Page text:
• Bank or Brokerage Accounts: If the decedent had bank or brokerage accounts in the name of their trust, you must notify the bank or brokerage company of your Successor Trustee status so that you can access and take the appropriate action on those accounts. Most often, these entities require a copy of the decedent’s Death Certificate, a copy of the trust, and their own specific forms to be completed in order to grant you proper access.
    • Insurance or Retirement Accounts: If the decedent had named their trust as a beneficiary on their insurance or retirement accounts, you will need to contact these entities in order to access the proceeds. In the same manner as mentioned above, these entities often require a copy of the decedent’s Death Certificate, a copy of the trust, and their own specific forms to be completed in order to distribute assets to you.
      • CAUTION ON RETIREMENT ACCOUNTS – There can be serious tax implications for distributing the decedent’s retirement assets to a trust. We highly recommend that you work with an attorney or accountant who understands retirement accounts so that you can properly distribute these funds with limited tax consequences. 
  • Obtain a Tax Identification Number to Open an Interest-Bearing Account – Once you have obtained title to the trust’s various assets and have the ability to take action on them, you should consolidate and/or invest those assets.  Often, this may be as simple as opening an interest-bearing trust account on behalf of the trust.  To do so, you’ll need to obtain a Tax Identification Number for the trust from the IRS. Other times, the decedent may have identified specific ways in which to invest the Trust’s assets such as renting out their property for a period of time or selling the property and placing the proceeds into a brokerage or bank account.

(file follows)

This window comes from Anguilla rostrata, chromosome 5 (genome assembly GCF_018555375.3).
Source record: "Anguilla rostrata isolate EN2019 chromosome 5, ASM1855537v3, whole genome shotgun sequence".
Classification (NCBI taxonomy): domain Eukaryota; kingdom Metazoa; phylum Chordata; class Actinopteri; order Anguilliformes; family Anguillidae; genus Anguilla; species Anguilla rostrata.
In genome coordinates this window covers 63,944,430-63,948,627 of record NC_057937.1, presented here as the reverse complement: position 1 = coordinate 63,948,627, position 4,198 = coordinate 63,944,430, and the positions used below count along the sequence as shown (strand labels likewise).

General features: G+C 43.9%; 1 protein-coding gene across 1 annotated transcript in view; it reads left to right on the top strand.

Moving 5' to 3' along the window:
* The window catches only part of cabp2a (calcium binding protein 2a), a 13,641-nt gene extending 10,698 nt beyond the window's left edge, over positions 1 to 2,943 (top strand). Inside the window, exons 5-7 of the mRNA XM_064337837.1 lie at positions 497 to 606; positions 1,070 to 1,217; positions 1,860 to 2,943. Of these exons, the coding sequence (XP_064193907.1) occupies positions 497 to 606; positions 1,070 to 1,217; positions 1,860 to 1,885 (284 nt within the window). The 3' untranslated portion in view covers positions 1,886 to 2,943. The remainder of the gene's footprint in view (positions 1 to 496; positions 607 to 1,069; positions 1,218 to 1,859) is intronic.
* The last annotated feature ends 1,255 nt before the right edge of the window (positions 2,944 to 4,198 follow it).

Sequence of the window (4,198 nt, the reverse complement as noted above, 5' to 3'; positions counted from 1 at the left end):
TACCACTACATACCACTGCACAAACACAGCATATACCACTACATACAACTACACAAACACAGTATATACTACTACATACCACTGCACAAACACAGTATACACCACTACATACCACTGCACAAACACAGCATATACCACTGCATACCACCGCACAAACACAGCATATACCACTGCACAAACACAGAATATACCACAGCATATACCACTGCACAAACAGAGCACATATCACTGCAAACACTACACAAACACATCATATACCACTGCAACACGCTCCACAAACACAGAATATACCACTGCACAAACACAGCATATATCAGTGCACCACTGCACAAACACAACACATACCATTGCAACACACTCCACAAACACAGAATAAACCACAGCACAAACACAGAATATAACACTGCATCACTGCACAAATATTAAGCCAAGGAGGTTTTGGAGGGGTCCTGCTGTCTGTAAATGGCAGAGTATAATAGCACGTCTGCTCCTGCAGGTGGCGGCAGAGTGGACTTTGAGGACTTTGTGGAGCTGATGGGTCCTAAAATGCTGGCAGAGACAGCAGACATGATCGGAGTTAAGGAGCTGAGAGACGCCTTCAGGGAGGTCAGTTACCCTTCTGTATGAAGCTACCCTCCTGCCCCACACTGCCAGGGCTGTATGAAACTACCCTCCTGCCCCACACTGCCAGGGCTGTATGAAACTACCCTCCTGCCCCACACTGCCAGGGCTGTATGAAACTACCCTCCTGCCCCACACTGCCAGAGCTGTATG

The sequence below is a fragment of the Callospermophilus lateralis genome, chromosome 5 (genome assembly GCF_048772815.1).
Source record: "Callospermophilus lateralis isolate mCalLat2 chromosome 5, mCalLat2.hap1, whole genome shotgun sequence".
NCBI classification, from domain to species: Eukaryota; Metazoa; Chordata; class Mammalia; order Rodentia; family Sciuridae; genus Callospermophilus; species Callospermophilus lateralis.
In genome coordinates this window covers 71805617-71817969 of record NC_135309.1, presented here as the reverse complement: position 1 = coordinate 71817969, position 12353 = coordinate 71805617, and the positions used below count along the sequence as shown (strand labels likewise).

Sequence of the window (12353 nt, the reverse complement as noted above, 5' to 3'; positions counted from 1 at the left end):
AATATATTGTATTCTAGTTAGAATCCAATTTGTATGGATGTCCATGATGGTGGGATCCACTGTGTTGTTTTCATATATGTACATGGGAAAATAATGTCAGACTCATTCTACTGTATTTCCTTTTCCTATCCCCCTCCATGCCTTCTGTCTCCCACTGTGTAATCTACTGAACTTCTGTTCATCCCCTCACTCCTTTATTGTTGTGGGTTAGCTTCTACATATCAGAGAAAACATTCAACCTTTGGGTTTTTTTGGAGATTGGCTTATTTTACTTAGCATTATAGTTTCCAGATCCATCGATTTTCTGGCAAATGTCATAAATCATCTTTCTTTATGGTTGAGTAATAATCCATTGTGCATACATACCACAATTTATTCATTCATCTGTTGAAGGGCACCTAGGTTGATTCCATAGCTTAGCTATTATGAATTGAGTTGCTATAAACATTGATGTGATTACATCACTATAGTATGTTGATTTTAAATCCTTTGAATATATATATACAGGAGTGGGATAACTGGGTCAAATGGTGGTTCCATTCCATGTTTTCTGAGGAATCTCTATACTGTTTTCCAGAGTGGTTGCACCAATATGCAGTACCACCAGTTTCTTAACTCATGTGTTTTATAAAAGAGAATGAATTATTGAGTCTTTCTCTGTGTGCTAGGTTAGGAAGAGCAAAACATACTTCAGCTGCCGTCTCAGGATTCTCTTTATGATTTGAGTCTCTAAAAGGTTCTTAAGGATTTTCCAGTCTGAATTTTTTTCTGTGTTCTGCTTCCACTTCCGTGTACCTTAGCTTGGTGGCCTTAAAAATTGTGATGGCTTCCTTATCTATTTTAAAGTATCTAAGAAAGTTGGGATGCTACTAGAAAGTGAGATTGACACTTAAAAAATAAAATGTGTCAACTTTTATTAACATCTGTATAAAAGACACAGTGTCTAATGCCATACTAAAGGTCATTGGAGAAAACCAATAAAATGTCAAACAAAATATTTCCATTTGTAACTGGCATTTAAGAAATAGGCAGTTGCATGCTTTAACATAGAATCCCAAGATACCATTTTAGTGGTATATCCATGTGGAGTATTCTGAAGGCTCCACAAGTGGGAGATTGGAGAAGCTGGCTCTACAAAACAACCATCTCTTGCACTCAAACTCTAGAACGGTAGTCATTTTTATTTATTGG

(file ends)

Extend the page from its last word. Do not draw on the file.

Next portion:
Most attorneys in California, along with drafting a trust, will also draft a last will and testament for clients.  Generally, the type of will that is drafted alongside a trust is called a “pour-over-will.”  A pour-over-will states that if any property or assets have been inadvertently left out of the trust, then those assets should be distributed to the trust after the proper probate proceedings have concluded. Note that a pour-over will does not avoid a probate! 

Even when all assets are properly owned by the trust, you are still required to lodge the decedent’s original will with the court within 30 days of their death. The court will acknowledge and file the will within their system for record keeping should a probate ever become necessary. 


In trust administration cases, there is generally no requirement to provide notice to creditors, however, doing so can help prevent future claims against the trust and protect you, as successor trustee, from personal liability for such claims.  For example, if you don’t settle the affairs of the decedent and then distribute the remaining assets to the beneficiaries, a potential creditor can sue you later for not settling their claim. It is difficult, if not impossible, to go back to beneficiaries years later and ask them to return money you disbursed to them. Thus, it is advisable to settle any outstanding bills, debts, liabilities in order to expedite matters and to avoid additional fees. Any existing mortgages, for example, should be dealt with, usually with the trustee or intended beneficiaries assuming the terms of the note.